So if you are planning an upcoming Camino, listen to what the man in the below video has to say. Take your time, leave your earphones at home and experience what Spain has to offer. Go there with an open mind also, because, even if you don’t consider yourself a pilgrim now, you might learn something new about yourself while on the Way.

A tripod and expensive camera might be a little too much however… enjoy!

The Irish and the Camino..

Hi everyone, just some news that happened over the last week.

  • I went along to a talk given by Turlough of Donnell of the Irish Camino Society entitled “The Irish and the Camino de Santiago: 800 Years of History” as part of the Dublin History Festival. During the hour or so, Turlough talked about how Irish pilgrims made their way to Santiago through the ages, whether it be by horse or foot and more recently boat. There is also evidence of an old refugio used by medieval pilgrims in Dublin which is all news to me! I was motivated to look for more information online but I can’t seem to find it so far. I have emailed the Irish Camino Society for information on a book published by Leuvan University about the Irish and the Camino. I’d be really interested to read it. Turlough was interviewed by local radio station Near.fm about the talk on the 3rd of October. You can listen to this podcast here.
  • While looking for more information about the Camino and the Irish, I found this great article published by HistoryIreland.com from 1998 entitled “The Irish Medieval Pilgrimage to Santiago de Compostela“. You can read that in full here. It’s very interesting from an Irish point of view.
  • Who remembers writing a thesis in college? It’s one of those things we all have to do and it accounts for a large amount of your final score in your final year. I certainly remember mine..I’d rather forget it actually :). I have found a thesis on the subject of the Camino published online. The full title is “In Defence of the Realm : Mobility, Modernity and Community on the Camino de Santiagoand it’s fairly detailed. Have a read when you get some time. It was published in 2007 but may not as up to date as today.
  • And finally, I am taking my new rucksack out on her maiden voyage. Hopefully I will get to climb one of the many hills in Wicklow, depending on the weather that is. The more climbs I get before my Camino Ingles, the better.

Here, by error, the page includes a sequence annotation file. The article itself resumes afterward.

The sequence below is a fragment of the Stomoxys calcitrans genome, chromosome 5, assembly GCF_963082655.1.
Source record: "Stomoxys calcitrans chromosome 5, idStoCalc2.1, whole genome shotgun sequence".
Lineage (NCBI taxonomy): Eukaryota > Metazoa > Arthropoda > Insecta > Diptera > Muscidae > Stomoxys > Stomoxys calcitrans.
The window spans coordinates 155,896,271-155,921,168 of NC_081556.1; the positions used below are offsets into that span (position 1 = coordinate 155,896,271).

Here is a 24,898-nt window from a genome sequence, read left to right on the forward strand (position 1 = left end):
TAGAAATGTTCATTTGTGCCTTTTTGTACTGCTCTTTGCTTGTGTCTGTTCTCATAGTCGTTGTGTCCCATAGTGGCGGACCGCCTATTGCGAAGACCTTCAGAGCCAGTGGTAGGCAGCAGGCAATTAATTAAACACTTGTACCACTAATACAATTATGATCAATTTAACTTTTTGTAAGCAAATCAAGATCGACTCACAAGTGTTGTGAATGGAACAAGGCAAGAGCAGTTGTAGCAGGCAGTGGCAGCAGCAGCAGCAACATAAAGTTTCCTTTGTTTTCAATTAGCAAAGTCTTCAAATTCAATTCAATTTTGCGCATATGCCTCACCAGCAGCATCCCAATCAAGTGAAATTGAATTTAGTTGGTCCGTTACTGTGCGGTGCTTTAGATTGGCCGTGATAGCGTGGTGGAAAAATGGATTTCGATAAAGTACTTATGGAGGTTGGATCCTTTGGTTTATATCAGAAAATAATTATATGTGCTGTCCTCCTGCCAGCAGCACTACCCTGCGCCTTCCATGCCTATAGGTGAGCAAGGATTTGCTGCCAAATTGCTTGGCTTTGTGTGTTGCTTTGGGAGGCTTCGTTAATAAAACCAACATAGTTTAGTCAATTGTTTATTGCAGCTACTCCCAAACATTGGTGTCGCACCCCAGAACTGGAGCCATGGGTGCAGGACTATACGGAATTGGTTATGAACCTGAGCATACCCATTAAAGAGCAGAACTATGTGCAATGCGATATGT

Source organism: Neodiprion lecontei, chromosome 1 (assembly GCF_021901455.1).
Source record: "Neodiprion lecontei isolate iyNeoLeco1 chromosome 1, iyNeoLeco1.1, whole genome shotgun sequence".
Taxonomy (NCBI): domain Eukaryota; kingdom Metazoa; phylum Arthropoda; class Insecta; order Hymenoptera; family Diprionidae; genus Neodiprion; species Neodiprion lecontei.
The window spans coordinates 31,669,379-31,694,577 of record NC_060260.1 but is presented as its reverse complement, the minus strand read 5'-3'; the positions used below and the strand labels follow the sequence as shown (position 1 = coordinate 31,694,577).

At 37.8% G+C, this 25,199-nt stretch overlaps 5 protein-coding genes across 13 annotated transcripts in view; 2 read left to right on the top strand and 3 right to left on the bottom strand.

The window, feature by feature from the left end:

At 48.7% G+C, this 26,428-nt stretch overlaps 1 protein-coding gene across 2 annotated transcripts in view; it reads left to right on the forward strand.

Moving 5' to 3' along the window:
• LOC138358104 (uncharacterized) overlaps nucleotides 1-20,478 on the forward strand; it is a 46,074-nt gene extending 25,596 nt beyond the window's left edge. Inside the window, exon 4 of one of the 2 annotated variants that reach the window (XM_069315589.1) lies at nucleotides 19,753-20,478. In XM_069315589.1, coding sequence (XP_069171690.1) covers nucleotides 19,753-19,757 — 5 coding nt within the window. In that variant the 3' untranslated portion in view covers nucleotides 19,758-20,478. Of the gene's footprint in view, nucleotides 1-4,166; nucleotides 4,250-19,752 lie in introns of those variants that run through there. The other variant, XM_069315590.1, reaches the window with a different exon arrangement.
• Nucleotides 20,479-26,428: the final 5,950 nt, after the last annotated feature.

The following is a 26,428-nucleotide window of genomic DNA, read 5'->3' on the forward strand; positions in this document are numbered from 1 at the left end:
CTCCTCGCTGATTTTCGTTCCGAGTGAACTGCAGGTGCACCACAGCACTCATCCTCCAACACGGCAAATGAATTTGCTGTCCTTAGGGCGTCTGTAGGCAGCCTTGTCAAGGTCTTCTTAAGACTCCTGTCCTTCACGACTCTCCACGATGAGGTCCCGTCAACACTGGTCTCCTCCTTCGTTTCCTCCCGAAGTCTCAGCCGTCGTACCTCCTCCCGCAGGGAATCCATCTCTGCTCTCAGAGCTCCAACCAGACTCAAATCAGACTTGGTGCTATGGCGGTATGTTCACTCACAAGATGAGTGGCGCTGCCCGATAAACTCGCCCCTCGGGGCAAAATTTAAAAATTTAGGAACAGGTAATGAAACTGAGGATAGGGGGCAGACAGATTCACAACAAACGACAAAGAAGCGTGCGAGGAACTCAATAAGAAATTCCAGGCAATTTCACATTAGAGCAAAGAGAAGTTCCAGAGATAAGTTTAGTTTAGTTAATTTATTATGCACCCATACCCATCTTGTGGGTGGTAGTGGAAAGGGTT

September and Beyond…

Hi folks, I have been a little pre-occupied over the last few weeks so posts on the blog have been few and far between. However, I don’t have long before my Camino from Santiago to Finistere in September. I’m really looking forward to this. It is new ground and I have heard so many good things about watching the sun fall over the horizon in Finistere and Muxia. Another three months before I board a flight to Santiago!

However, I have been thinking a lot about what to do afterwards; when I return to Dublin and the dust settles. Do I return to Spain and walk another part of the Camino Frances like I have done year-on-year? Or choose another route within Spain? Or maybe about France or further afield? All of these options have whizzed through my mind for a while now. There are so many different walking routes around Europe, including Spain. One such route is in Norway – the St. Olav’s Way. It is under the radar at the moment compared to the routes in Spain, but is being actively promoted by the government in Norway. I believe it will be the “next-big-thing” after the Caminos de Santiago within the next ten years. At present, if you walked alone on one of the Ways in Norway, you will be lucky to meet other pilgrims for days. It is for that reason I have chosen to park it to one side..until now.

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I received news from a pilgrim friend that she intended to walk it in May 2018 with some of her friends. When asked if I would like to join them, naturally I jumped at the chance. While it is a pilgrimage, there are so many differences between walking in Spain and in Norway:

So what is St. Olav’s Way? – St. Olav’s Way is a pilgrimage route to the Nidaros Cathedral in Trondheim, the site of the tomb of St. Olav. The main route is approximately 640 kilometres (400 mi) long. It starts in Oslo and heads north up the Gudbrandsdal valley, over the Dovrefjell mountains, and down the Oppdall valleys to end at the Nidaros Cathedral in Trondheim.

What about accommodation?  – I have a lot to read up on this. All I know is accommodation at present is MUCH different to Spain. Spain offers cheap and plentiful albergues in most towns. There is no guarantee that there will be somewhere to lay your head in Norway so planning and booking ahead will be required. I have also purchased a sleeping mat and bivvy bag as there is a good chance we will be sleeping under the stars. I actually hope we do!

Will my packing list be different? – At present, I am hoping to walking the final 10 days to Trondheim but that may change. My Lowe Alpine 35-45l bag should be fine for this trip however I will need to take sleeping outdoors into account. The temperatures will be colder than in Spain so warm clothes and raingear will be a priority. Also, I will need to take account that I will be carrying food with me. Here is a good example: http://pilegrimsleden.no/en/plan/pakkeliste

I have ordered Alison Raju’s Pilgrim Road to Trondheim guide book which is well recommended. I have a good few months to read up on the walk once I return from Spain in September, but I have already started the planning well in advance!

Some good links: